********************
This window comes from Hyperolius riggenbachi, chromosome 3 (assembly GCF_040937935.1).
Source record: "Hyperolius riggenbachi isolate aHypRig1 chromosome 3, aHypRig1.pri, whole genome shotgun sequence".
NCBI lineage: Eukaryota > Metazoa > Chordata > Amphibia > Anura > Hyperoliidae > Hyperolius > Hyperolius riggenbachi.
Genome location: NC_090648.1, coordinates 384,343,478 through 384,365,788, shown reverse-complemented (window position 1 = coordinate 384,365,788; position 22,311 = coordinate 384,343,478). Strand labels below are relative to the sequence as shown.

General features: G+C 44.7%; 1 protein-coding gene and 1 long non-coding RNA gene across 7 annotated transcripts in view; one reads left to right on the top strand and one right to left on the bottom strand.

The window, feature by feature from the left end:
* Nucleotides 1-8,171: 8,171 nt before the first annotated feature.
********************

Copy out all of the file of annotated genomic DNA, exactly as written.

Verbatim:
This window comes from Hyperolius riggenbachi, chromosome 3 (assembly GCF_040937935.1).
Source record: "Hyperolius riggenbachi isolate aHypRig1 chromosome 3, aHypRig1.pri, whole genome shotgun sequence".
NCBI lineage: Eukaryota > Metazoa > Chordata > Amphibia > Anura > Hyperoliidae > Hyperolius > Hyperolius riggenbachi.
Genome location: NC_090648.1, coordinates 384,343,478 through 384,365,788, shown reverse-complemented (window position 1 = coordinate 384,365,788; position 22,311 = coordinate 384,343,478). Strand labels below are relative to the sequence as shown.

General features: G+C 44.7%; 1 protein-coding gene and 1 long non-coding RNA gene across 7 annotated transcripts in view; one reads left to right on the top strand and one right to left on the bottom strand.

The window, feature by feature from the left end:
* Nucleotides 1-8,171: 8,171 nt before the first annotated feature.